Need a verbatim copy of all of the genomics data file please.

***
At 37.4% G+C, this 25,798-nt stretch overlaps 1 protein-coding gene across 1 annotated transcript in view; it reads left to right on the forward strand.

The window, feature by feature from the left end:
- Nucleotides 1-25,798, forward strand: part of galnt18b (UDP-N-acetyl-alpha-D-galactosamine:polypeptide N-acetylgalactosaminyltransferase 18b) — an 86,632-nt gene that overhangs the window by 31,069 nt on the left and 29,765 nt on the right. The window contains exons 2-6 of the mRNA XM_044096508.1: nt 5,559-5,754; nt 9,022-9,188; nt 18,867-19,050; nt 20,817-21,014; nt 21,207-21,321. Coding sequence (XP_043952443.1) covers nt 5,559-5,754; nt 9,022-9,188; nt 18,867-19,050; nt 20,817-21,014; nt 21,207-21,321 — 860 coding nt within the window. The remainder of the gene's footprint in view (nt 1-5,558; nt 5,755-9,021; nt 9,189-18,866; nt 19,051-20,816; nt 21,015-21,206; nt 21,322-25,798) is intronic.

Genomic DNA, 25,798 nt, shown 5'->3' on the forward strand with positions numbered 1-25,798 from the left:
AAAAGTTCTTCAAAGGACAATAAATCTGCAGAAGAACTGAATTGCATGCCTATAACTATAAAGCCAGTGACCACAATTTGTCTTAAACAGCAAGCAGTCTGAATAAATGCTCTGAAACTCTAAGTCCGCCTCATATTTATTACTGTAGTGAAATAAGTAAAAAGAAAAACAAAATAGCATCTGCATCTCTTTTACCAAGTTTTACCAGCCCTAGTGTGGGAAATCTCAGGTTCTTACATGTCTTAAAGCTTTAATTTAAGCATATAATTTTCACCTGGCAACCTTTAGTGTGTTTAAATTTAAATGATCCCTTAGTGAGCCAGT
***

At 37.4% G+C, this 25,798-nt stretch overlaps 1 protein-coding gene across 1 annotated transcript in view; it reads left to right on the forward strand.

The window, feature by feature from the left end:
- Nucleotides 1-25,798, forward strand: part of galnt18b (UDP-N-acetyl-alpha-D-galactosamine:polypeptide N-acetylgalactosaminyltransferase 18b) — an 86,632-nt gene that overhangs the window by 31,069 nt on the left and 29,765 nt on the right. The window contains exons 2-6 of the mRNA XM_044096508.1: nt 5,559-5,754; nt 9,022-9,188; nt 18,867-19,050; nt 20,817-21,014; nt 21,207-21,321. Coding sequence (XP_043952443.1) covers nt 5,559-5,754; nt 9,022-9,188; nt 18,867-19,050; nt 20,817-21,014; nt 21,207-21,321 — 860 coding nt within the window. The remainder of the gene's footprint in view (nt 1-5,558; nt 5,755-9,021; nt 9,189-18,866; nt 19,051-20,816; nt 21,015-21,206; nt 21,322-25,798) is intronic.

Genomic DNA, 25,798 nt, shown 5'->3' on the forward strand with positions numbered 1-25,798 from the left:
AAAAGTTCTTCAAAGGACAATAAATCTGCAGAAGAACTGAATTGCATGCCTATAACTATAAAGCCAGTGACCACAATTTGTCTTAAACAGCAAGCAGTCTGAATAAATGCTCTGAAACTCTAAGTCCGCCTCATATTTATTACTGTAGTGAAATAAGTAAAAAGAAAAACAAAATAGCATCTGCATCTCTTTTACCAAGTTTTACCAGCCCTAGTGTGGGAAATCTCAGGTTCTTACATGTCTTAAAGCTTTAATTTAAGCATATAATTTTCACCTGGCAACCTTTAGTGTGTTTAAATTTAAATGATCCCTTAGTGAGCCAGT